As someone who grew up in a joint family, I always wondered what it would be like to have been a “normal” family with one Mother, one Father and one me. As my father chose to leave a couple of months before I was born and went to settle in the US, never to return (to us) I did not find out.
When I was old enough to be aware, and some inner turmoil later, I decided joint families are best. I chose to be happy with what I had. And what a family! In spite of all the ups and downs, the overall feeling when I think of my family is happiness. I can’t help smiling and as I continue to recall incidents, it is downright laughter. So many joyous moments. So much love! I was lucky to have four doting uncles, an aunt, a grandma and a Mom around me as I grew up.
If I were to pinpoint one thing about our family – it would be the tendency for good feelings. Oh yes, we are human and freak out like everyone else…but you know what they say – blood is thicker than water – and it is the truth as far as our family is concerned.
Strong families are fueled by these good feelings and positive emotions. Not saying we don’t resort to emotional blackmail or criticism at times, we do; but it is all very good-natured. No matter what, we can’t see each other unhappy.
One thing that has always stood out for me with my folks is the generosity with food and compliments. Nobody leaves our house without sharing a meal. And if someone accomplishes something, however minor, the shower of compliments is guaranteed. More so if they are children.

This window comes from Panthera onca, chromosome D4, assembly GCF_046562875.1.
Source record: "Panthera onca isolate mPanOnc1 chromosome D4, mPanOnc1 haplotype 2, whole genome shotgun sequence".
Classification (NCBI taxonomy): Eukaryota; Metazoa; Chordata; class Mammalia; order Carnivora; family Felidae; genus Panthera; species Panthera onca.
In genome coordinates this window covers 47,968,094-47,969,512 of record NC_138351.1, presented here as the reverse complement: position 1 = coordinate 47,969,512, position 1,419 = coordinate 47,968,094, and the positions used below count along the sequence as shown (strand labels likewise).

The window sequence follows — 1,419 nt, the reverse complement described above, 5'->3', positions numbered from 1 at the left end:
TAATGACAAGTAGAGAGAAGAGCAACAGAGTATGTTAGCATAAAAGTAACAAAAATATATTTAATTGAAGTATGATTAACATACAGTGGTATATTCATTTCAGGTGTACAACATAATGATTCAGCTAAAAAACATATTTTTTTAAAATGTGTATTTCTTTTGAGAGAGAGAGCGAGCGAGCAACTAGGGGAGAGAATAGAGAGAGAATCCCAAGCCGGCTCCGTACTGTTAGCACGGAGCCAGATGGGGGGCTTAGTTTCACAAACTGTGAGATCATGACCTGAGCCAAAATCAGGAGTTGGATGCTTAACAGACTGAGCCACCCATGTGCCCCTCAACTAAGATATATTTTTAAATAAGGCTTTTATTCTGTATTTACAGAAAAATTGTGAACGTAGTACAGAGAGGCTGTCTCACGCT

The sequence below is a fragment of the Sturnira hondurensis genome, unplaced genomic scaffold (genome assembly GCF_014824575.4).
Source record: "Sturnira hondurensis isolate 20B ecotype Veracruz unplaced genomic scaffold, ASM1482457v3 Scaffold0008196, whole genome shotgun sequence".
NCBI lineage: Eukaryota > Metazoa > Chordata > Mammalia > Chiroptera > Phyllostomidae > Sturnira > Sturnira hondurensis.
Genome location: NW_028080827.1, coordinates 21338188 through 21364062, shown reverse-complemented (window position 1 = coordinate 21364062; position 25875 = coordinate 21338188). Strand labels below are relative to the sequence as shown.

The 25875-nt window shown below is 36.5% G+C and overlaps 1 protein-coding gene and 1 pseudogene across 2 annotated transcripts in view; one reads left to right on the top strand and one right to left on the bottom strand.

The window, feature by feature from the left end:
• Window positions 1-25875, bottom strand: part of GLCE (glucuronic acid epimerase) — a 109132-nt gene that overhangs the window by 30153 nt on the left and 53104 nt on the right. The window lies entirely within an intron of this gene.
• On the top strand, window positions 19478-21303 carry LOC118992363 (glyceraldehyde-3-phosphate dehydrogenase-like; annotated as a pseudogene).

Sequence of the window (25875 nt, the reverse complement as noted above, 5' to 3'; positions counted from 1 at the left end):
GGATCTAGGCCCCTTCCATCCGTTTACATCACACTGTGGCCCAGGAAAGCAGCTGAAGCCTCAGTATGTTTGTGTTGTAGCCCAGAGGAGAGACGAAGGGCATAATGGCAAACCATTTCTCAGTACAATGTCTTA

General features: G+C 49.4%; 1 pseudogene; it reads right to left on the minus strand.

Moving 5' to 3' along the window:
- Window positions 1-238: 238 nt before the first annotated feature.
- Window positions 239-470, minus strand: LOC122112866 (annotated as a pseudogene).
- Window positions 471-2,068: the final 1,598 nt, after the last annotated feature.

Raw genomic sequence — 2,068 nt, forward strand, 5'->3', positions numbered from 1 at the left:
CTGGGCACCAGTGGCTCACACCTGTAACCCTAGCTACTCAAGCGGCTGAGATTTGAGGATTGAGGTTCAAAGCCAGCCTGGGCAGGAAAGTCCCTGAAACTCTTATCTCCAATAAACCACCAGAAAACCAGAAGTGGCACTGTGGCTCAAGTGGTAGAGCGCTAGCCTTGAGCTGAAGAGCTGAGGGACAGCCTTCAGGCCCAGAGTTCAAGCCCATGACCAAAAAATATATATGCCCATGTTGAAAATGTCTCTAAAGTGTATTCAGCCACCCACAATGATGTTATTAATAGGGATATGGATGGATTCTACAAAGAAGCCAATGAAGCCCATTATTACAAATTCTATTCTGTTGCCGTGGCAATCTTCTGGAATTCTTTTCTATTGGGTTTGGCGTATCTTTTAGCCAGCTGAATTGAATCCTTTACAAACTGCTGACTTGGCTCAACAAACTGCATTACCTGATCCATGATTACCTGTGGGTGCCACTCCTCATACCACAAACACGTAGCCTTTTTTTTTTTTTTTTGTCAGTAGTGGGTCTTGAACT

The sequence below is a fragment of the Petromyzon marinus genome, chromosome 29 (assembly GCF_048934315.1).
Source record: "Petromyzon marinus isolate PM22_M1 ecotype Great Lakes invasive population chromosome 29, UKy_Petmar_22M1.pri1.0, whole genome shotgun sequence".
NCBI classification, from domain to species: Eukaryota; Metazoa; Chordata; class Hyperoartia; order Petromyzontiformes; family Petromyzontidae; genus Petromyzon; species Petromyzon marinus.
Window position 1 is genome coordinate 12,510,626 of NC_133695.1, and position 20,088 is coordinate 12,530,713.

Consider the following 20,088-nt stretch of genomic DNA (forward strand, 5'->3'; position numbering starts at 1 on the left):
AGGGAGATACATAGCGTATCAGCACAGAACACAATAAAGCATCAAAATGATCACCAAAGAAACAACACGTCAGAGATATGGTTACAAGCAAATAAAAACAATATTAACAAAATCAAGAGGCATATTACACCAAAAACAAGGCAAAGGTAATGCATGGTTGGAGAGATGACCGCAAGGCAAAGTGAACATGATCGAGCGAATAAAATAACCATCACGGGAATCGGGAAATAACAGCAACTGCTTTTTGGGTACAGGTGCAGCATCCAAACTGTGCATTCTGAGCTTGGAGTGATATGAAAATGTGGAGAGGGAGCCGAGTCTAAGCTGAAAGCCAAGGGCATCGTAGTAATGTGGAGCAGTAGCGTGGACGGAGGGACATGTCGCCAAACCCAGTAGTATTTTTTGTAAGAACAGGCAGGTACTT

“A compliment is verbal sunshine” – Robert Orben
A foundation like that is pretty hard to shake and my Mom always reminded us to make sure that a mean comment or criticism is enveloped in at least three compliments. That sounds like good Math to me!
So my second post at Parentous this month is about how to
balance the compliment criticism ratio
Here is an excerpt:
I grew up in a joint family where love was abundant (even if the money wasn’t) . I always feel wonderful recalling that no matter what, children were never yelled at. That takes some superhuman-ness – but that’s how it was.
Ours was a matriarchal family, with my Grandmother as the head and what she said was usually never up for argument. Not that anyone wanted to, but she always gave logical and great advice and everyone was happy. She always emphasized on going easy on the criticism. Instead, we were encouraged to encourage others for the same.
In today’s hectic lifestyle where everyone is rushing everywhere, how easy is it to stay cool? How to maintain that compliment-criticism balance? Here are things that have worked for me – and it helped because I grew up in an environment where everyone practiced it.
Continue reading this post here at Parentous: Maintaining the compliment criticism balance
Do read and let me know your views.
A gift for you:
Here’s a gift from my friend Victor Schueller – Professor of Positivity and Possibility
Download the Kindle version of Victor’s book, “Mediocre No More” for FREE on March 27 and March 28. Share it with your friends! Click the book to go download on Amazon! Please do post a review there after you read the book! Thanks!
Question for you:
Do you believe in balancing the compliment criticism ratio?
What do you recommend?